- Mixed signals in Asia Pacific markets
- Australian business confidence rises
- Brexit’s back, back again…
- EU in limbo in more ways than one
- What to watch out for today
By Jonathan Russell
Mixed signals in Asia Pacific markets
The financial markets are mixed in Asia today as we seem to have seen peak risk aversion – for now. In the currency markets, the Australian Dollar is trading as the strongest currency for today so far, having been lifted by stabilising Chinese stocks, as well as improvement in Australian business confidence.
Australian business confidence rises
The Australian National Australia Bank (NAB) Business Confidence Index, which rates business conditions in Australia to seek signs of future economic moves, such as increasing employment and rising investment. A rating over zero means business conditions are improving: the business confidence index figure rose to six in September, up from five and beating the forecast of five. Business conditions rose to 15, up from 14 and also surpassing expectations of nine. Overall, conditions seem to be improving across all industries, and Australia is also seeing growth in Gross Domestic Product (GDP), income and inflation. A weaker Australian Dollar helps support the heavily trade-reliant Aussie economy through cheaper exports and, although interest rates have remained at record lows for a considerable time now, the pick-up in inflation and other areas could all be signs that the Reserve Bank of Australia (RBA) will increase rates soon.
Brexit’s back, back again…
Brexit is back on the agenda again today, as Representatives of Northern Ireland's two main unionist parties meet chief EU negotiator, Michel Barnier, today. The Democratic Unionist Party and Ulster Unionists are due to hold separate meetings in Brussels. There was optimism over the weekend as EU officials talked about the possibility that a Brexit deal could be reached by the end of the year. However, the Irish prime minister said there is still "a fair bit of work to be done".
UK politician, Steve Baker, believes that the UK should not be afraid to move ahead with No Deal. He says that the UK “will not accept a half in half out Brexit” and states that at least 40 of his colleagues would reiterate this. Baker says that they would vote UK Prime Minister Theresa May down if such a deal was put forward.
EU in limbo in more ways than one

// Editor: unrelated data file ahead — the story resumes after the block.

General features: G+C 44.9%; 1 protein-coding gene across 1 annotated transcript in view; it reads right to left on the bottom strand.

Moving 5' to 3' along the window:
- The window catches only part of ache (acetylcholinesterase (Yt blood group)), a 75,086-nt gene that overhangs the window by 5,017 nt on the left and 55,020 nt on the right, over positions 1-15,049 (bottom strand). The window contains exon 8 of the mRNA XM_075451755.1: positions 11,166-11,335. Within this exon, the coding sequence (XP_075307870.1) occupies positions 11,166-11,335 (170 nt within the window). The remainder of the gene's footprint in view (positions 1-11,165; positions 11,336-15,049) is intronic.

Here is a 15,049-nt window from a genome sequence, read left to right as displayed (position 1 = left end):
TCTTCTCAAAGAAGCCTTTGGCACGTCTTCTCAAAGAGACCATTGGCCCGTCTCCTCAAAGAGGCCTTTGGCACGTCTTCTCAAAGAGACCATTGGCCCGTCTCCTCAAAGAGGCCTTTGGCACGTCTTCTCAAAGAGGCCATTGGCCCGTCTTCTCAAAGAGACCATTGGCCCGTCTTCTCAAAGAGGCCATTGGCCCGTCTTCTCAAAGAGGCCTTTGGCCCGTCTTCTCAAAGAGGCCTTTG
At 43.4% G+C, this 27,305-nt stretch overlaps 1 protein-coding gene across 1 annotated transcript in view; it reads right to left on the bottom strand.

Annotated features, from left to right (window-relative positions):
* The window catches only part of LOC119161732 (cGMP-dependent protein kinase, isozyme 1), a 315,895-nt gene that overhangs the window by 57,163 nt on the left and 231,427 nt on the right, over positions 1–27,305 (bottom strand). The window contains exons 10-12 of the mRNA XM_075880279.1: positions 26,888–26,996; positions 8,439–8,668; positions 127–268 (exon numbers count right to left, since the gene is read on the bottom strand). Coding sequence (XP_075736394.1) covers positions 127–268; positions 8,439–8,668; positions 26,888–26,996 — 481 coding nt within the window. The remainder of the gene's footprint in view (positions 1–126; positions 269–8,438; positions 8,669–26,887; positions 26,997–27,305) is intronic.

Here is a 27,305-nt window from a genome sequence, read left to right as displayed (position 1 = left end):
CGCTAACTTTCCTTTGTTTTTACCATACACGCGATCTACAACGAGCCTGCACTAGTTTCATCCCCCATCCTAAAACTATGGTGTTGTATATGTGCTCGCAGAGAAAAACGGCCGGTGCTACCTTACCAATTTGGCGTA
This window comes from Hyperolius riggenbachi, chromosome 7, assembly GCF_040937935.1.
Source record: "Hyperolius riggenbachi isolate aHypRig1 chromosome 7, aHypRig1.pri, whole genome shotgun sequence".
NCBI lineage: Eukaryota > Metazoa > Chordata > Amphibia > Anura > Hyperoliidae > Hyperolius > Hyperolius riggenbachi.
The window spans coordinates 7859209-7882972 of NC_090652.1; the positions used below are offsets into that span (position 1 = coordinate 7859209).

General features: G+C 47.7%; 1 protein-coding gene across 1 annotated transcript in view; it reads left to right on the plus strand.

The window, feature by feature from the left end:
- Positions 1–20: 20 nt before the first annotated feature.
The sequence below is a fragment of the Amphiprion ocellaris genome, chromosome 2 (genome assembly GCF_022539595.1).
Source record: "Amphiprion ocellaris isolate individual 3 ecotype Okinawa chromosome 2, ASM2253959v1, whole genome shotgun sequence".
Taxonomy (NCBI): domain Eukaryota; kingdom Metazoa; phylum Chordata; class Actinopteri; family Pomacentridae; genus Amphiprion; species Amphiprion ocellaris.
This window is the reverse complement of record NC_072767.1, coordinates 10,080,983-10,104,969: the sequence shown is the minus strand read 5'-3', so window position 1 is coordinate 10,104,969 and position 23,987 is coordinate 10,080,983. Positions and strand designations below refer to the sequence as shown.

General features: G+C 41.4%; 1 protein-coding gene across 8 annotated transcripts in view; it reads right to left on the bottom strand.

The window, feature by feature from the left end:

And there’s more political limbo for Europe, as the current impasse between Italy's government and the EU over the country's budget has led to some people comparing the situation to the Greek debt crisis, with Italy having the potential to be "much scarier" than Greece, according to market commentators, given Italy’s status as the Eurozone’s third-largest economy and much deeper trade links with the rest of EU than Greece.
Also today, the German trade balance figures were released, again disappointing markets with a fall in imports and further evidence of slowing manufacturing growth in the EU’s largest economy.
What to watch out for today
Overall, the economic calendar is pretty light today, although across the Pond, Canada will release housing starts data, following the Thanksgiving break.
Markets will be watching the continuing Brexit negotiations closely, along with Federal Reserve speeches in the UK and Business Optimism results for September.
Things you don't want to hear your Doctor saying
• I'll just pop on this bio-hazard suit and I'll be right with you
• Just put your clothes on the chair over there...right next to mine.
• Woah...what the....!
• I'm just going to get my colleagues; they could do with a good laugh.
• I don't think it is supposed to be purple but I'll get a second opinion.
• They usually come in twos but I can't see the other one.
• I'm gonna need a bigger bandage.
• You know how doctors always say 'you won't feel a thing', well on this occasion...
• I really don't think anyone has cream for that
• Take two of these five times a day and never EVER call me again